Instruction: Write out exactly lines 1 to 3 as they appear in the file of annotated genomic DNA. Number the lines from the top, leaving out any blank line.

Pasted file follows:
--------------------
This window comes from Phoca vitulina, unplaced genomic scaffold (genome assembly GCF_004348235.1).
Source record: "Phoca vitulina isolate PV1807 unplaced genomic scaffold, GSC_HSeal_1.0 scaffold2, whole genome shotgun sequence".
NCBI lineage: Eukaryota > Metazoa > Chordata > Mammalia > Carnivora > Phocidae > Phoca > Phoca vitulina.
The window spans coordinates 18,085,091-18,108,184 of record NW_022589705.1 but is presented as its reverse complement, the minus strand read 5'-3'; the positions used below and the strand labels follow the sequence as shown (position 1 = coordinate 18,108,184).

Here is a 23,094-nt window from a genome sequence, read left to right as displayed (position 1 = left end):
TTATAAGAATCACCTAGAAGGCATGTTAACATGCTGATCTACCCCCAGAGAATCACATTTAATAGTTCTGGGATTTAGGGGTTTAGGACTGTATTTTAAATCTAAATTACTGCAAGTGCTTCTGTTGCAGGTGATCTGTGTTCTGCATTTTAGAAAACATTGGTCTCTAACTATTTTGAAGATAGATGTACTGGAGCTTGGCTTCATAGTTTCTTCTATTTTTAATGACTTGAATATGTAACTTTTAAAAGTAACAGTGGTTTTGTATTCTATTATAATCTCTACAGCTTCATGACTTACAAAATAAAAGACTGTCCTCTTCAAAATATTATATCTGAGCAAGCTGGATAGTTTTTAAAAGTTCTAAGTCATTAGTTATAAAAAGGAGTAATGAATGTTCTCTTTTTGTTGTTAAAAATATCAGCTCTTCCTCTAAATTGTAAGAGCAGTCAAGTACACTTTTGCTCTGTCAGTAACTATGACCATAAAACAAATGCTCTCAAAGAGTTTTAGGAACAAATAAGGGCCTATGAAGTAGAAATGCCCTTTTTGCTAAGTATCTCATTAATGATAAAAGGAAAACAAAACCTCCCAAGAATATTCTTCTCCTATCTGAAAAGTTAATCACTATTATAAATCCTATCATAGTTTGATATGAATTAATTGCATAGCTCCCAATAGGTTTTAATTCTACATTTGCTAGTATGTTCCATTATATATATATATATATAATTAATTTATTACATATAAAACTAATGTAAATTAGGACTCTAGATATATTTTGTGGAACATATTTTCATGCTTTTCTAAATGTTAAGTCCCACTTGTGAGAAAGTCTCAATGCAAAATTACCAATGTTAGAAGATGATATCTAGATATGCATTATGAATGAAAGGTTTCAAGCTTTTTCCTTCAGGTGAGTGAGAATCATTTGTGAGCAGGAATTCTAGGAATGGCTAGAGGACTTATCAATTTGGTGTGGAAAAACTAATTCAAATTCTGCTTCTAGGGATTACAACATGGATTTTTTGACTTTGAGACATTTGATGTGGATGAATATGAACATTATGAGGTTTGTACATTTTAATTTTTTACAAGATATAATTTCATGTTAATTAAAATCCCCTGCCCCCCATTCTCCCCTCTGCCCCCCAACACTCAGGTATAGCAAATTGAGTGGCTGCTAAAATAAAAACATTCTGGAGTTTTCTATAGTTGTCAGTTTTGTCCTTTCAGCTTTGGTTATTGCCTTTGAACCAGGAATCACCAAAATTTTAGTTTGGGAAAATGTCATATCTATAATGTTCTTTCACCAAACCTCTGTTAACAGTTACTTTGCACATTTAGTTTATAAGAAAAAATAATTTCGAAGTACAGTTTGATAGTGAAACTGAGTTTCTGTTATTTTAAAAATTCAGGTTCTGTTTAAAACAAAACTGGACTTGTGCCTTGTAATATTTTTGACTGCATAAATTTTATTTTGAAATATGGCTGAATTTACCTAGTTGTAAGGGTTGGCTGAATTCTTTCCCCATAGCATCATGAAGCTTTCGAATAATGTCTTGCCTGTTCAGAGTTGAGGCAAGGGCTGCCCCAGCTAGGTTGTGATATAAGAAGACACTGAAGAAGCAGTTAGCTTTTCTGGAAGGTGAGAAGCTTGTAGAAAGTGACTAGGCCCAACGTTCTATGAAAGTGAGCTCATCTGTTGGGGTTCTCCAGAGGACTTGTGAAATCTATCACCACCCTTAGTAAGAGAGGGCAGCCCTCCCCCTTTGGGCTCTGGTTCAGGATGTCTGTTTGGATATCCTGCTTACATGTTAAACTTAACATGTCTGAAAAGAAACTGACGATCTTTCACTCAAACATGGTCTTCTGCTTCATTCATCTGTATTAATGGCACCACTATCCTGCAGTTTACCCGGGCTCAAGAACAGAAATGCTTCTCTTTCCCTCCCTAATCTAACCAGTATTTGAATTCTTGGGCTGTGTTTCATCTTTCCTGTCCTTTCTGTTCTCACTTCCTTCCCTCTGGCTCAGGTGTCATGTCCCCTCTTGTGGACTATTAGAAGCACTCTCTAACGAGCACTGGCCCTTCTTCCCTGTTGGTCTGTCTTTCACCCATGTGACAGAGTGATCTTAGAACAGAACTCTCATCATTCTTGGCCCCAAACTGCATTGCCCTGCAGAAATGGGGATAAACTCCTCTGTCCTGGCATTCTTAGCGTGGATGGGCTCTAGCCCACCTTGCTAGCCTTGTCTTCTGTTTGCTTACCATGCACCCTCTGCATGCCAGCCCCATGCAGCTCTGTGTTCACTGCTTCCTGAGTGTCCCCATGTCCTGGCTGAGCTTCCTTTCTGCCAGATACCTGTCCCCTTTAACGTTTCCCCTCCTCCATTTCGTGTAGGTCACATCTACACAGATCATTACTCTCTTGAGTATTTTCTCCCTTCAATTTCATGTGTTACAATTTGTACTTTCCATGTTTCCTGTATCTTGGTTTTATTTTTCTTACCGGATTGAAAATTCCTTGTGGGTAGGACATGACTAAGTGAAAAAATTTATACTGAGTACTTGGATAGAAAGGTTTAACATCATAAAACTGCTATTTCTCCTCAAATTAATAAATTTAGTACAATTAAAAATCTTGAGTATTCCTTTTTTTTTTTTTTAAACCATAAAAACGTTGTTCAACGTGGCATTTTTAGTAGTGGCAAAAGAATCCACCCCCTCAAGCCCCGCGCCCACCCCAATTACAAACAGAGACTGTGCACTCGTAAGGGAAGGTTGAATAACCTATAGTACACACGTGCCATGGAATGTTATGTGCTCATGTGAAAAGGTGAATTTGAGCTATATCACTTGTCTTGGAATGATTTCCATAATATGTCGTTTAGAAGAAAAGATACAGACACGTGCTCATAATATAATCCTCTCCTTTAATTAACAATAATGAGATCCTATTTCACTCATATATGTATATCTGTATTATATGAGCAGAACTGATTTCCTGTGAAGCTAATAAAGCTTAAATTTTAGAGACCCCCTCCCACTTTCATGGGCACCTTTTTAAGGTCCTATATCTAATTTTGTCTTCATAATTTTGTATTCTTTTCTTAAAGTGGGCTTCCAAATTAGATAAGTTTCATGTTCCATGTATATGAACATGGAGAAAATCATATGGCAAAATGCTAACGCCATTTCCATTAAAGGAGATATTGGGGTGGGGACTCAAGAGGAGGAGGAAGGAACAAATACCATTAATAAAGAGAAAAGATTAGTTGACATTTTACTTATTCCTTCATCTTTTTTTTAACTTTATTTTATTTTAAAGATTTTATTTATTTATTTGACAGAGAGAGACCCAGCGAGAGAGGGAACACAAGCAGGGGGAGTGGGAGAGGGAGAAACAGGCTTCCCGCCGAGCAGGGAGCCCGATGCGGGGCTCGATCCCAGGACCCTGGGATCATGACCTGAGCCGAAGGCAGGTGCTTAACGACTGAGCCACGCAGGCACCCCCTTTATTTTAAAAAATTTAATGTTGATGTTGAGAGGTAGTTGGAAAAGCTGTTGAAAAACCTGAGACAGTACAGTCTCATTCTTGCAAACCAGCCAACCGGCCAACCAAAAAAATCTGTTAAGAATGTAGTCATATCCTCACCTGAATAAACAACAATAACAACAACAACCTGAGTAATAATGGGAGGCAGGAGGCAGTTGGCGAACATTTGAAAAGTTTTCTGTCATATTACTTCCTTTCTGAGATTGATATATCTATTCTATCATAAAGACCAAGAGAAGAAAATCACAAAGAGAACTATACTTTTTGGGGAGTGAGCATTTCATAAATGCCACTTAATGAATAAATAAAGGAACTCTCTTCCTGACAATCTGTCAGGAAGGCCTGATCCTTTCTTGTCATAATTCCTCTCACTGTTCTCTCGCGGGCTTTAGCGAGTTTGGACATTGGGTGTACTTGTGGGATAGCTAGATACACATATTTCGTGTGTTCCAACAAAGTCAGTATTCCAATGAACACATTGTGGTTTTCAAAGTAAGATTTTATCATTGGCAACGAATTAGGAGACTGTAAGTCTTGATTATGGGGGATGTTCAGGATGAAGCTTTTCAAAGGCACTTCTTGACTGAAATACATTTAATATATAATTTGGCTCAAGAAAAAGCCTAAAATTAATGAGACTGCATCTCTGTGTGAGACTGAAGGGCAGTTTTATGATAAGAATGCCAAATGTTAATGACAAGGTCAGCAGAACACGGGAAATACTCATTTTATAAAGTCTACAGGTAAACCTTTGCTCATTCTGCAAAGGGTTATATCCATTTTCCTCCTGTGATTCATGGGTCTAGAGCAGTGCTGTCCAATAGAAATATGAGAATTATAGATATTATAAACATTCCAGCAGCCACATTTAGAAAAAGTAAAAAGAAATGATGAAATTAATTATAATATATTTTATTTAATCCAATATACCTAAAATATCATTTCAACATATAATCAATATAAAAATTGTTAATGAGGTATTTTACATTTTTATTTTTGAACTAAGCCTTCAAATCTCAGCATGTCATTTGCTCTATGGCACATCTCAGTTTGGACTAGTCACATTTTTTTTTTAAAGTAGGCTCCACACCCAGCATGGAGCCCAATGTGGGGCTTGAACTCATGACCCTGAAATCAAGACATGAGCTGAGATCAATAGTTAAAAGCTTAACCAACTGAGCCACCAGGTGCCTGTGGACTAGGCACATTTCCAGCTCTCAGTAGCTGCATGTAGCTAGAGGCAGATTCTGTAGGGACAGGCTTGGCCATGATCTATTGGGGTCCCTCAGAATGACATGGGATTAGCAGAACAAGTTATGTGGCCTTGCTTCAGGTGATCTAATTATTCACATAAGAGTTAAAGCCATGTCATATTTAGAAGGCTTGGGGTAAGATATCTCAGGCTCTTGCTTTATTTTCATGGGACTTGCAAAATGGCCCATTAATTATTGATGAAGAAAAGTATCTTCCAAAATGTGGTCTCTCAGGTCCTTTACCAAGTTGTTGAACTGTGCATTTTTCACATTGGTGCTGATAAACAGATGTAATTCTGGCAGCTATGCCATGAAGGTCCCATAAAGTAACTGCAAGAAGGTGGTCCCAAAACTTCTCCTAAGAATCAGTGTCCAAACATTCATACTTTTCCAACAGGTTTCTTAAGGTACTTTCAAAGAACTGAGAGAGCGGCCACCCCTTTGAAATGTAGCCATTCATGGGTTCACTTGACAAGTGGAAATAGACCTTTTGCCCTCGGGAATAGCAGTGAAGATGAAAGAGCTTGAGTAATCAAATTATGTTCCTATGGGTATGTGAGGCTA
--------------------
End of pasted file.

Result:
This window comes from Phoca vitulina, unplaced genomic scaffold (genome assembly GCF_004348235.1).
Source record: "Phoca vitulina isolate PV1807 unplaced genomic scaffold, GSC_HSeal_1.0 scaffold2, whole genome shotgun sequence".
NCBI lineage: Eukaryota > Metazoa > Chordata > Mammalia > Carnivora > Phocidae > Phoca > Phoca vitulina.